Sunday, December 16, 2018


The people were filled with expectation, and all were asking in their hearts whether John might be the Christ. John answered them all, saying, “One mightier than I is coming. I am not worthy to loosen the thongs of his sandals.
Luke 3:10-18 (9)

He had a beard, so he can't be all bad. I ought to know! I had one for 45 years! In spite of his beard, John the Baptist was never one of my favorites growing up. Screaming men who wear fur and eat bugs make me very nervous. He is not the type you could meet at the bar for a beer. Before you popped the top, he would be giving you a lecture on the evils of drinking. As I have gotten older and wiser, however, I have begun to appreciate John a little more. 
John is to Jesus as the moon is to the sun! Have you ever thought about how important the moon is? Sure, the sun gets all the credit for the light we enjoy, but have you ever thought about how dark the night would be without the moon? The moon gives off no light of its own, but it plays a critical supporting role by reflecting the light of the sun even when it passes from our sight. 
Today we are asked to consider John the Baptist, whose call involved pointing Jesus out to the world and then leaving the stage. John the Baptist was simply the moon reflecting the light of Jesus, the sun. His role was to “set Jesus up” for his work in the world — to “assist” people in receiving God’s son. This insight occurred to me as I was watching the USA Olympic Volleyball Team play, a while back. I noticed how much attention was being given to the players on the front line. But it you watch a game, you know that the front line would not be the "stars" if they were not being "set up" and "assisted" by the lesser valued players in the back row.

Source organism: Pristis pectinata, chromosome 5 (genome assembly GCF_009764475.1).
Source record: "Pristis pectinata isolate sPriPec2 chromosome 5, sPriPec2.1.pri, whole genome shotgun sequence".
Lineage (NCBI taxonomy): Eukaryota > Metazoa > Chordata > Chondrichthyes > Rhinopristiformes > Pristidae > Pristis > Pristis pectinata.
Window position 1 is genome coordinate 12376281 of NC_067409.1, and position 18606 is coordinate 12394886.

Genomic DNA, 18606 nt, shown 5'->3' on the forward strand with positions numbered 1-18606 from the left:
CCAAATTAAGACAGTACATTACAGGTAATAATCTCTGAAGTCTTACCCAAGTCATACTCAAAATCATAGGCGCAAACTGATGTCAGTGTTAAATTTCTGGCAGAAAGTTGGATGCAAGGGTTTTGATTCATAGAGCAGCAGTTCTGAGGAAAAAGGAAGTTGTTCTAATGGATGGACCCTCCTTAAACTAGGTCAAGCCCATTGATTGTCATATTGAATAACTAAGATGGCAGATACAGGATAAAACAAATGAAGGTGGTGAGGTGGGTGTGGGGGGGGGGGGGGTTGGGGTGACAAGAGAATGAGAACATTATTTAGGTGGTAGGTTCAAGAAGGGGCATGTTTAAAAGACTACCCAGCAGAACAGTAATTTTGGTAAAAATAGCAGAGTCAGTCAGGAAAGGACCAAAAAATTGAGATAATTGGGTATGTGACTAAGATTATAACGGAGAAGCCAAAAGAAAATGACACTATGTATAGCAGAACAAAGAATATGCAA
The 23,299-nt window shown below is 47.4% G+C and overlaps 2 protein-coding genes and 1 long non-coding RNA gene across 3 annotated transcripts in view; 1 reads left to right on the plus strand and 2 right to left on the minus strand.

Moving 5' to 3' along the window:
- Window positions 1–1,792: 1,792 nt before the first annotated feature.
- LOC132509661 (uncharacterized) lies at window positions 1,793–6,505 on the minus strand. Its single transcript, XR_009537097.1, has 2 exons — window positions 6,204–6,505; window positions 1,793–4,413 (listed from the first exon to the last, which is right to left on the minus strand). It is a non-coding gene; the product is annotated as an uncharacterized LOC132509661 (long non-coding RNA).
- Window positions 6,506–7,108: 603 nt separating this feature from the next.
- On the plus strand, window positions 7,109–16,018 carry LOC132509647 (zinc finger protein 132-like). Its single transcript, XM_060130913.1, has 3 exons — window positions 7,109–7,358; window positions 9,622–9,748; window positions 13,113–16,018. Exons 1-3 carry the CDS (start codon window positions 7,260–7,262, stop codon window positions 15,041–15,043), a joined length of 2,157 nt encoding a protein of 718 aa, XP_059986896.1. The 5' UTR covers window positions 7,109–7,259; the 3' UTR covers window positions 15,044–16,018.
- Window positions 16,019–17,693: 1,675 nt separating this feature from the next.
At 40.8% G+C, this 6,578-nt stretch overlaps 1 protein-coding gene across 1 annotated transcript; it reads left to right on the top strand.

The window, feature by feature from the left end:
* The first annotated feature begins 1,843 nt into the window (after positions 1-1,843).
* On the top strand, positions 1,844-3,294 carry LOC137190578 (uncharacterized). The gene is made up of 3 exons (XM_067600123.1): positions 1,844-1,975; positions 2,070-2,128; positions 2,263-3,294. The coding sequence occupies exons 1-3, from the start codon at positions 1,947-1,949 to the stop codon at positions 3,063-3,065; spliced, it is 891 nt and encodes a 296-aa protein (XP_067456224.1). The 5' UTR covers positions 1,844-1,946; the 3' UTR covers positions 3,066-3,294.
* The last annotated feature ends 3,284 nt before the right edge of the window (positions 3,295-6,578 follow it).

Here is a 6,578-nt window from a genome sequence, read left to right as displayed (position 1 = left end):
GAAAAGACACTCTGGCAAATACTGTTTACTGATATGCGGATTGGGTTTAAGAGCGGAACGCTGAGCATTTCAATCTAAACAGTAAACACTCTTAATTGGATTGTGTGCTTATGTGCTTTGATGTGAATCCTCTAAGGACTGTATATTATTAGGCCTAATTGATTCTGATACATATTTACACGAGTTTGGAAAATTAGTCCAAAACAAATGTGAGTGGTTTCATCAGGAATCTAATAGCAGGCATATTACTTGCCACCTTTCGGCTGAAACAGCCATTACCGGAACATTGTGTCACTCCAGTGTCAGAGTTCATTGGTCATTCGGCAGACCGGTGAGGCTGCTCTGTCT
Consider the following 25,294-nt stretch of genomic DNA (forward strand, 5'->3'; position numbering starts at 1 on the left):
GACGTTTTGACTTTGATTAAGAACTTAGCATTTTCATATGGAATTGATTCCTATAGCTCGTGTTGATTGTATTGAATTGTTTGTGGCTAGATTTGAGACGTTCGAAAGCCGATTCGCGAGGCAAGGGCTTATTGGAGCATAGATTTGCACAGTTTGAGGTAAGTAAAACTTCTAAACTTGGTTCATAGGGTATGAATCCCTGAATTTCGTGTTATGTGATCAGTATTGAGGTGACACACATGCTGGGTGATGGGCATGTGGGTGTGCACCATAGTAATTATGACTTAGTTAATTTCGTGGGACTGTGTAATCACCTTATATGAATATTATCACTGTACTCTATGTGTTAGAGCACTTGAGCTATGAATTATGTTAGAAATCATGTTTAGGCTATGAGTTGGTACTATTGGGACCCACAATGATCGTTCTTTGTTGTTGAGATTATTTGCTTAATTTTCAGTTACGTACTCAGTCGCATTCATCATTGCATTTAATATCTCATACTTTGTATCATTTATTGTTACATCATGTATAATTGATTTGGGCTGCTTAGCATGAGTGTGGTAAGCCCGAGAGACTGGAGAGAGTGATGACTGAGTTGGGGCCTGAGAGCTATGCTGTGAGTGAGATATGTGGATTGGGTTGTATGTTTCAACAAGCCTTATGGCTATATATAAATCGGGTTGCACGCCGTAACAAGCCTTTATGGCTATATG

In a world where we are pumped full of messages that being number one is the only thing that really counts, John the Baptist stands as a challenge. In a world where we are told that the only way to shine is to be at the top, John the Baptist offers an alternative.
We had in our local church such a model of humility: our very own Auxiliary Bishop Charles G. Maloney. Bishop Maloney served faithfully and quietly under three Archbishops: John A. Floersh, Thomas J. McDonough and Thomas C. Kelly.

As many of us know, he was responsible for the financial health of our diocese until he retired. Through wise investment choices and conservative spending policies, he left us in good shape.

Bishop Maloney “confirmed” me back in 1956. He was a new bishop and I was a sixth grader. Back then a ceremonial slap on the cheek was part of the Confirmation ritual. It was more like a tap than a slap, but I remember it well. As a young priest hatched during the radical 60s, I am sure he would have liked a chance to slap me a few more times, but he was too much of a gentleman. In spite of the fact that we collided a few times when I first arrived here as pastor, he came to see that I was not just a 39 year old young “whipper snapper,” without experience. He came to see some impressive results around this old place. He was always kind to me, even when I challenged him. The older I got, the more I appreciated him. I cannot think of a better example of how to be a faithful, humble priest, through thick and thin, than our Bishop Maloney.

In a way, all priests are called to be like John the Baptist. We are called from the people, to live among the people so we can empower the people. We are like catalysts in a chemical reaction. We are not meant to be powerful ourselves but to play a supportive service role in making others powerful. A priest who wants to live on a pedestal and absorb all the light is not living priesthood as God intended it to be lived. Our job is to empower others and help them let their light shine!

In a similar way, married couples are called to be like John the Baptist. Marriage and parenting, in the ideal, are based on self-giving and other-centered love. Yes, it’s about self-giving and other-centered love! Married partners and parents are called to play a supportive role to their spouses and their children. It is their call to be great by making their spouses and children “great.”

Maybe the message John the Baptist has for us today is this: a world in which self-interest is sold to us as the highest priority, rather than a goal of being of service to others, is a world headed toward even more misery. True greatness is more about reflecting the light than absorbing it.

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